import gs.TweenLite;
    
    public class Transition {

//---------------------------------------------------------------------------------------
// Assets
//---------------------------------------------------------------------------------------
        [Embed("../_assets/assets.swf",symbol="transitionMaskMC")]
        private var transitionMaskMC:Class;

//---------------------------------------------------------------------------------------
// Properties
//---------------------------------------------------------------------------------------
        private var playField:Sprite;

        private var grabBitmapData:BitmapData;
        private var grabBitmap:Bitmap;

        private var transitionMask:Sprite;
            
//------------------------------------------------
// System
//------------------------------------------------
        private var main:Main;
        private var mainMovie:DisplayObject;
        private var stage:Stage;

        private var callBack:Function;
        
//---------------------------------------------------------------------------------------
//Constructor
//---------------------------------------------------------------------------------------
        public function Transition(){
            main=Main.getInstance();
            mainMovie=main.getMainMovie();
            stage=main.getStage();

            grabBitmapData=new BitmapData(640,480,false,0);
            grabBitmap=new Bitmap(grabBitmapData);
            grabBitmap.cacheAsBitmap=true;
            
            transitionMask=new transitionMaskMC();
            transitionMask.cacheAsBitmap=true;
        }
        
//---------------------------------------------------------------------------------------
// Public
//---------------------------------------------------------------------------------------
        public function toString():String {
            return "Transition";
        }        

//---------------------------------------------------------------------------------------
        public function grabScreen(callBackArg:Function):void{
            callBack=callBackArg;

            if(playField==null){
                playField=main.getInitObj().getPlayField().transition;
            }

            grabBitmapData.draw(stage);
            transitionMask.x=-160;
            grabBitmap.mask=transitionMask;
            playField.addChild(grabBitmap);
            playField.addChild(transitionMask);

            callBackArg();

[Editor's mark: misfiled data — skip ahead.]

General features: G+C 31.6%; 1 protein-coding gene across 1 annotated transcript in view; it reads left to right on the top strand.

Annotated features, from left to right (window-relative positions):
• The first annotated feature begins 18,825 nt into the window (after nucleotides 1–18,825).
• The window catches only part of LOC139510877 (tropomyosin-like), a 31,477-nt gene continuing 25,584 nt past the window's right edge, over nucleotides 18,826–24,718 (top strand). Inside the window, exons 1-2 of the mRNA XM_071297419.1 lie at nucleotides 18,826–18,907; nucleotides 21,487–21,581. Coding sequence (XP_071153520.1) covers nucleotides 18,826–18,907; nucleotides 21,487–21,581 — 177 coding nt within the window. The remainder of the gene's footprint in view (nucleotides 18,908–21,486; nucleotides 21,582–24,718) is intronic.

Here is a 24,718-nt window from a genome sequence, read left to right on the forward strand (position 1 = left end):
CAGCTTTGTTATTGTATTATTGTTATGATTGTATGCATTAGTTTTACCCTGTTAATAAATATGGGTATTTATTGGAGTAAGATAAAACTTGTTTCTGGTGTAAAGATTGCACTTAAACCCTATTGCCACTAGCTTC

TweenLite.to(transitionMask, 1.5, {x:640, delay:0.2,onComplete:houseKeeping});

        }

//---------------------------------------------------------------------------------------
        public function houseKeeping():void{
            playField.removeChild(transitionMask);
            playField.removeChild(grabBitmap);
        }

//---------------------------------------------------------------------------------------
    }
}

There's really no way to make code look interesting in a blog is there ?

            grabBitmapData=new BitmapData(640,480,false,0);
            grabBitmap=new Bitmap(grabBitmapData);
            grabBitmap.cacheAsBitmap=true;
            
            transitionMask=new transitionMaskMC();
            transitionMask.cacheAsBitmap=true;

Here in our constructor we're just creating a bitmap which we're going to use when we take a snap shot of the whole screen, and create our transisitonMask ( ie, the gradient mc we've just made ) instance.
The key thing is to turn cacheAsBitmap=true on both, otherwise the gradient mask won't work, it'll just be a boring old normal gradient free mask.

            grabBitmapData.draw(stage);
            transitionMask.x=-160;
            grabBitmap.mask=transitionMask;
            playField.addChild(grabBitmap);
            playField.addChild(transitionMask);

            callBackArg();

            TweenLite.to(transitionMask, 1.5, {x:640, delay:0.2,onComplete:houseKeeping});

This is the guts of what we're doing. Firstly use the always sexy draw() to grab the whole screen, then position the mask so our alpha blended bit is off screen. We want the whole snap shot bitmap to be masked normally at first.
We then simply add both the bitmap and mask to the screen. You'll notice the playField reference there. What I do, as I'm a layer loving kinda guy, is create a simple class that creates all the holders for all the things in a game at the depths I want. It's like codey version of using layers that way. So for your transition "layer", that should be on top of everything else ( You could also add it directly to the stage, same thing, I'm just paranoid that I'll need a layer above the transition for some reason ).
We've got the bitmap, the mask, the bitmap is now masked so all we need to do is cheat, and use the very lovely TweenLite. That just slides our mask all the way across the screen, in effect removing our mask, but with the nice alpha blending on the edge it makes it appear soft. Kinda like in Star Wars.

Notice the callback and the slight delay in the tween in there ? What we do is call the transition method, and then jump back to our main code where we're setting up the screen "beneath" the transition, so it wipes away to reveal our next screen.

[Update: Destroy all Cars is now ( Finally ) live, so you can see it action and see if you want to go to the effort of using it yourself ]

Squize.

Hello Pixel Bender

Played with Pixel Bender yet ? For Ionic ( My TD game which is taking an age to finish ) I wanted to use a similar effect to the transition in cronusX, the rgb split / tv interference thing. In the transition it didn't matter how long it took, but to use it in-game with God knows how many sprites along with collisions running it's got to be a lot lot quicker. Yeah you know where this is going.

ionic_rgbGrab.jpg